On the other hand, the developers, in a move that can only be described as utterly stupid, decided that each set of stages also needed a special vehicle level. Now, I'm not saying there's no place for driving in games like this, but Traveller's Tales still hasn't figured out how to handle vehicles in LEGO games yet, and that pattern holds up here. Vehicle controls are sloppy and loose, and you'll spend more time crashing into walls and driving in circles than you will actually working to complete objectives. Every time one of these consistently awful levels popped up, I couldn't help but groan and quietly curse under my breath that I had to go through this abysmal mess of gameplay yet again. The team at Traveller's Tales really needs to stop shoehorning in new ideas that haven't had the kinks worked out yet and just stick with what they know.
There is one new concept that really works this time, and it's almost enough to be the game's saving grace. Rather than progressing linearly through levels, each section of LEGO Indiana Jones 2 features a hub world, through which players can progress the story, discover secrets and collect all of the game's hidden goodies. Whereas other games in the LEGO franchise forced players to replay each stage multiple times with different characters to track down all the goodies, this title hides everything in plain sight, giving you ample reason to explore all the nooks and crannies in the hub. Vehicles, secret characters, colored bricks and bonus levels are all scattered around each hub, and it's quite easy to see hours get sucked away as you frantically search for that last LEGO brick or missing character. The only real complaint that can be leveled against the new hub structure is that the game never bothers to explicitly point out where to find the next level, meaning you may be left lost and wandering at times. During your aimless meandering, you'll likely unlock a handful of new characters and vehicles, so being hopelessly lost never felt so productive.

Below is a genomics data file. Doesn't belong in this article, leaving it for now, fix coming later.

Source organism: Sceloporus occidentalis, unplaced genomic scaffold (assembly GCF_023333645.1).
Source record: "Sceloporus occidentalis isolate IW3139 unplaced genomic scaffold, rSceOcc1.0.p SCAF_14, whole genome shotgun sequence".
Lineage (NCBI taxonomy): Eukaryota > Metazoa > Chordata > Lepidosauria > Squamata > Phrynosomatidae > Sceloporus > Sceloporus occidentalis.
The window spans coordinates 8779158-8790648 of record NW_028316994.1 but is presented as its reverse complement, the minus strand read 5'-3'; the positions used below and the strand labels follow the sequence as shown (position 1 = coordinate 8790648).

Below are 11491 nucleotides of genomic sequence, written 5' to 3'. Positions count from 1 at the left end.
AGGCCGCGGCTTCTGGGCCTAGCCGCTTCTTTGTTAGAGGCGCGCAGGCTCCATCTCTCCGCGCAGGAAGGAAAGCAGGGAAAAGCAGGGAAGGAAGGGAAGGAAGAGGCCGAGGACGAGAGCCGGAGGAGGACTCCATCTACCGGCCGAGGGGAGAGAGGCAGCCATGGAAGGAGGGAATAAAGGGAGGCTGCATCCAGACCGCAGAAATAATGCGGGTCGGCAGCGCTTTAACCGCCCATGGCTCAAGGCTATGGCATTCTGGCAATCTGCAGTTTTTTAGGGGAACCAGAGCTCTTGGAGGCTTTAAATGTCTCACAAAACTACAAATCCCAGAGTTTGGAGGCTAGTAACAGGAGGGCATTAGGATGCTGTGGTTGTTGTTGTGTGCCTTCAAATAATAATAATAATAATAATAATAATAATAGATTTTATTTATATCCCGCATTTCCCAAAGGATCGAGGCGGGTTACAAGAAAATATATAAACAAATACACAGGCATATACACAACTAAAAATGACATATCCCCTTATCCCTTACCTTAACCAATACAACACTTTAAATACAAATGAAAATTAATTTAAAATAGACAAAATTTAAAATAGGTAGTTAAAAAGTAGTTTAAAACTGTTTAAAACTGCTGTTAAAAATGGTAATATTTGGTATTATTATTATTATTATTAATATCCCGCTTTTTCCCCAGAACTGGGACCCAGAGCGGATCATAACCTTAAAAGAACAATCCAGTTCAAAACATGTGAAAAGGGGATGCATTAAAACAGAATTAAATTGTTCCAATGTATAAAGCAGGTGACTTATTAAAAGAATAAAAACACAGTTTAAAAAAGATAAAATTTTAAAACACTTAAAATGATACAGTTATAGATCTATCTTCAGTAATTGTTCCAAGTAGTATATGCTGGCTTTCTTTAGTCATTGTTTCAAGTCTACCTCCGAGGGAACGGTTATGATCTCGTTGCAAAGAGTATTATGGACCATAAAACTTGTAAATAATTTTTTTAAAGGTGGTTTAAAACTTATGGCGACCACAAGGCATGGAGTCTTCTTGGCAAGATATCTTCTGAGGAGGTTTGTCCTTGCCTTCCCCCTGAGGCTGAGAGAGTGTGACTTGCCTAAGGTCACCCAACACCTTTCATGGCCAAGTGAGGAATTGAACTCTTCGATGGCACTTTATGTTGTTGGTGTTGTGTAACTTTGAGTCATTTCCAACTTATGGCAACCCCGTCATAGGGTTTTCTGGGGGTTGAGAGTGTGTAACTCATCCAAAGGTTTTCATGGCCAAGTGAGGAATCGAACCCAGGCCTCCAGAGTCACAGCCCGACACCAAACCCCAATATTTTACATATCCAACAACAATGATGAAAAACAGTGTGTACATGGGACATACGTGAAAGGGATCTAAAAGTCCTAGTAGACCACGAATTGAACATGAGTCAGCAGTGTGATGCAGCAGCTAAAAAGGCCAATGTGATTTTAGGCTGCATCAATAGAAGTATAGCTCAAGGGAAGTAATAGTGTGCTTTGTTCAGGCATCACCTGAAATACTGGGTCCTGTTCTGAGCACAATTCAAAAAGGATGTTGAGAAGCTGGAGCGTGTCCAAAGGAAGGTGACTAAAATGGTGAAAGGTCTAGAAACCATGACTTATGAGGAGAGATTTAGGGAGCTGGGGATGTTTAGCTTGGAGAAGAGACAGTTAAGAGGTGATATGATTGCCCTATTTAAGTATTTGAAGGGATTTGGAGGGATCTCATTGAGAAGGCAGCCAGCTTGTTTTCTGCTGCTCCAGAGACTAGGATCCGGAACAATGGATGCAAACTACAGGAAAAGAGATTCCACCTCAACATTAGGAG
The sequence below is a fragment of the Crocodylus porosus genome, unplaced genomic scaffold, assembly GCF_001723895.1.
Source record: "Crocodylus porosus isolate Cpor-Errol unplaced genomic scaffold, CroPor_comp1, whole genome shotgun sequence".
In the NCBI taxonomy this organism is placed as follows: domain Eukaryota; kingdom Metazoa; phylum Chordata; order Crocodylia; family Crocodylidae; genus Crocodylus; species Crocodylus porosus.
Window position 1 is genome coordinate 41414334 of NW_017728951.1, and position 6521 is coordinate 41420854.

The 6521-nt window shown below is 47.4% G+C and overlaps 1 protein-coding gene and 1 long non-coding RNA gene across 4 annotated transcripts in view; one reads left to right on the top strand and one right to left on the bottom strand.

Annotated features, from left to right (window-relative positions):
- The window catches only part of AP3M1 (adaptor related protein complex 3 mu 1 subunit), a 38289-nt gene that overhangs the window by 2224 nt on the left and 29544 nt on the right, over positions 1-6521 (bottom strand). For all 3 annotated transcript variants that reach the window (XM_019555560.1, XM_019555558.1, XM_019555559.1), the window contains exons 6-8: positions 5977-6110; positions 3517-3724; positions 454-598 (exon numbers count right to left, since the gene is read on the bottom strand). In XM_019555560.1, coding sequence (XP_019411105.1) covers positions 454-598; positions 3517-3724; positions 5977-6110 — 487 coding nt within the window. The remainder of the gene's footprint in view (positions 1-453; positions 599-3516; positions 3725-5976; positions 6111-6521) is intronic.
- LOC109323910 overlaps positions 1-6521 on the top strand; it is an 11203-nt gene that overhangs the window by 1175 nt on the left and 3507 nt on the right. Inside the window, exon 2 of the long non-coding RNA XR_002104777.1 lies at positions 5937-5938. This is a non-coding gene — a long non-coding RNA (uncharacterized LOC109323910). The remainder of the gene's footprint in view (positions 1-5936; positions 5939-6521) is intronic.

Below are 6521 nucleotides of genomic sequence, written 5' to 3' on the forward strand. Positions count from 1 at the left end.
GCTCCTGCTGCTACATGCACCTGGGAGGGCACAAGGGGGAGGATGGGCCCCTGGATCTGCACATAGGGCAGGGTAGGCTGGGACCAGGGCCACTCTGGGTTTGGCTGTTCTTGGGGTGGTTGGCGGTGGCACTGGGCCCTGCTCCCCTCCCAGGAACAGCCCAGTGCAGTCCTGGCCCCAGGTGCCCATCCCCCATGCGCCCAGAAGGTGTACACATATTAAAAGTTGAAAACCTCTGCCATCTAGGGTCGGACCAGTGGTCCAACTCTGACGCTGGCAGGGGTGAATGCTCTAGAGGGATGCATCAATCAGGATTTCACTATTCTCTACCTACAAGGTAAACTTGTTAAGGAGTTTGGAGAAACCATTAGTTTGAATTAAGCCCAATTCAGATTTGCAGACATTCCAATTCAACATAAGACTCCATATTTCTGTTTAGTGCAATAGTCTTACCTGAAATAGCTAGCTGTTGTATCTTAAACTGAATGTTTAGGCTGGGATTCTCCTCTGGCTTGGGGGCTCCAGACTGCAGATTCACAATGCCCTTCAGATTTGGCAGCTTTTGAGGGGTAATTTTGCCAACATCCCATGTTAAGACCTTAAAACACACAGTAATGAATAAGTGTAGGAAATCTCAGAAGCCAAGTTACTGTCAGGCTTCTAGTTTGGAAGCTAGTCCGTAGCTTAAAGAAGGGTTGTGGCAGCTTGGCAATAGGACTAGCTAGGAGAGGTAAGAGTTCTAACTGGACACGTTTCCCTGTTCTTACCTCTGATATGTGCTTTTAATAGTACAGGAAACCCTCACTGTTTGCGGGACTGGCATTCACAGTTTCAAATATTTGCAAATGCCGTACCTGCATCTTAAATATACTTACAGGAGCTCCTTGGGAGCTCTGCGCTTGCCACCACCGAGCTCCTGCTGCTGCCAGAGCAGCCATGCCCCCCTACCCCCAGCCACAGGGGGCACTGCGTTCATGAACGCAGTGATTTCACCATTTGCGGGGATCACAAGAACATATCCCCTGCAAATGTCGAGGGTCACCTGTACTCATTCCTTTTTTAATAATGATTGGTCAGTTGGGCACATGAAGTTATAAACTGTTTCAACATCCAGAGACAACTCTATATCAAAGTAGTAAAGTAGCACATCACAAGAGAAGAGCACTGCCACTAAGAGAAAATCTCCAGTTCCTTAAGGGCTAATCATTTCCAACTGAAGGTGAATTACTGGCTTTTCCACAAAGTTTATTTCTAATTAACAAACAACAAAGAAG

The game also features a level editor, but like most other things in the title, it's just a halfhearted concept. You can't truly create a brand-new level; you can only tinker with those that already exist, and when you're done, there's no real way to share your creation. Xbox Live doesn't allow any sort of level uploading, and Traveller's Tales hasn't bothered to set up its own system for level sharing either. Ultimately, your creations are yours to enjoy, but no one else will ever get to see them. I guess you can put in all that work for your own personal enjoyment, but don't expect to earn any accolades for your hours and hours of editing.
LEGO Indiana Jones 2: The Adventure Continues falls short because not only is it a game that no one asked for, but it's also a game that's mostly already been done. The first LEGO Indiana Jones title did a fair job of showcasing the first three films, meaning that this time around, they're little more than hollow shells. While "Kingdom of the Crystal Skull" is getting the block treatment for the first time, did anyone really want to play a game based on that abomination of a movie? Furthermore, the game brings very few new ideas to the table, and those that it does showcase mostly fall flat. While the new hubs are a fun idea, they're somewhat difficult to navigate, and any joy they bring is more than offset by the frustration and annoyance of the vehicle levels.